Who women have sex with, when and how remain some of the oldest and most clichéd preoccupations of societies across the world, especially so in a long isolated country like Myanmar. It is a public affair. Religious leaders want to have a say in it. Politicians want to chip in their two/three cents. Patriarchal institutions want to confine what women shall and shall not want or do.

A one-month old draft legislation in Myanmar now wants Burmese women to get permission from parents and local authorities before marrying someone of a different faith. She can be put in prison for ten years should she fail to abide by the law. The draft law is now being led by a political party and a monk, saying “this law is my dream” and that he is just trying to “protect women” and his nation. Well, the draft law is surely a nightmare for those that treasure liberty, gender equality and individual rights.

There are no safe clinics for Myanmar women to give birth or get necessary healthcare. Girls are usually the first in a household to be taken out of school when faced with economic pressures. About ten percent of families in the Ayeyarwaddy Delta are having to discontinue education of their children because they do not have enough money for food purchase. Alcoholism is on the rise, and Myanmar is one of the few last standing countries in Southeast Asia (and the world) without proper legal protection against domestic violence. A comprehensive gender equality legislation is far from reality, and the focus group was asked to change the name of the draft law on gender equality to a new name that includes “protection.” Why are politicians and religious leaders so concerned with interfaith marriages given the scope and depth of present challenges?

Though I believe in core principles of Buddhism, recent events in Myanmar makes me ponder a Margaret Atwood quote: “Any religion is a shadow of God. But the shadows of God are not God.” And it escapes most sane people when Buddhist monks are forcing women to seek patriarchal permission with legal implications of ten years in prison to make an important life decision such as marriage.

It is as if the society doesn’t trust the ability of a Burmese woman to make decisions for herself. The male knows better. And the funny thing is that this assumption is not even hidden. The chairperson of the Theravada Dharma Network blatantly stated as follows: “Our Buddhist women are not intelligent enough to protect themselves.”

Thanks, but no thanks.

Responsibility to yourself means refusing to let others do your thinking, talking, and naming for you…it means that you do not treat your body as a commodity with which to purchase superficial intimacy or economic security; for 0ur bodies to be treated as objects, our minds are in mortal danger. It means insisting that those to whom you give your friendship and love are able to respect your mind. It means being able to say, with Charlotte Bronte’s Jane Eyre: “I have an inward treasure born with me, which can keep me alive if all the extraneous delights should be withheld or offered only at a price I cannot afford to give.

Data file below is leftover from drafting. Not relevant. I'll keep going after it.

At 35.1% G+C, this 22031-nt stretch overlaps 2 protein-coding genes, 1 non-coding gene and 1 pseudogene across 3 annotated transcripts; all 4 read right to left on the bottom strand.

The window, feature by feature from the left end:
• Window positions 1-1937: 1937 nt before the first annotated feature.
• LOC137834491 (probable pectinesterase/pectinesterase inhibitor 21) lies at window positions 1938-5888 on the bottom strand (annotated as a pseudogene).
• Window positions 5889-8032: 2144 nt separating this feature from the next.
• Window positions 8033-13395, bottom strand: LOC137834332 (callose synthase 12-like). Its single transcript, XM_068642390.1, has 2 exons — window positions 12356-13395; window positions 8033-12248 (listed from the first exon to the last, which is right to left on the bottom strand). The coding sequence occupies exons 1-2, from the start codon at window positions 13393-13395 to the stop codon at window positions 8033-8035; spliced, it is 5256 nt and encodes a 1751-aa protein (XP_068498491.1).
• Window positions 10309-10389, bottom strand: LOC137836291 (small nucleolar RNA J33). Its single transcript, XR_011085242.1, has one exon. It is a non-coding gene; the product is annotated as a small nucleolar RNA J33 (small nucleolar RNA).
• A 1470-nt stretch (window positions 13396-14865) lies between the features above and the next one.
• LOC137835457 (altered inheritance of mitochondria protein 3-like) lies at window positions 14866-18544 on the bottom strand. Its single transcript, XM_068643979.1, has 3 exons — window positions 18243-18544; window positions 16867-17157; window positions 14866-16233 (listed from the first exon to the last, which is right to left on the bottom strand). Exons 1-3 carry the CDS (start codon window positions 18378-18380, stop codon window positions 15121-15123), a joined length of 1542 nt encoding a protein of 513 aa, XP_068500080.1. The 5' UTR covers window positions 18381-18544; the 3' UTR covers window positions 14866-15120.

Responsibility to yourself means that you don’t fall for shallow and easy solutions – predigested books and ideas…marrying early as an escape from real decisions, getting pregnant as an evasion of already existing problems. It means that you refuse to sell your talents and aspirations short…and this, in turn, means resisting the forces in society which say that women should be nice, play safe, have low professional expectations, drown in love and forget about work, live through others, and stay in places assigned to us. It means that we insist on a life of meaningful work, insist that work be as meaningful as love and friendship in our lives. It means, therefore, the courage to be “different;” not to be continuously available to others when we need time for ourselves and our work; to be able to demand of others – parents, friends, roommates, teachers, lovers, husbands, children – that they respect our sense of purpose and our integrity as persons. Women everywhere are finding the courage to do this more and more and we are finding that courage both in our study of women in the past who possessed it and in each other as we look to other women for comradeship, community and challenge. The difference between a life lived actively, and a life of passive drifting and dispersal of energies, is an immense difference. Once we begin to feel committed to our lives, responsible to ourselves, we can never again be satisfied with the old, passive way.”

– Adrienne Rich, Claiming on Education, 1977

Adrienne Rich (1929-2012)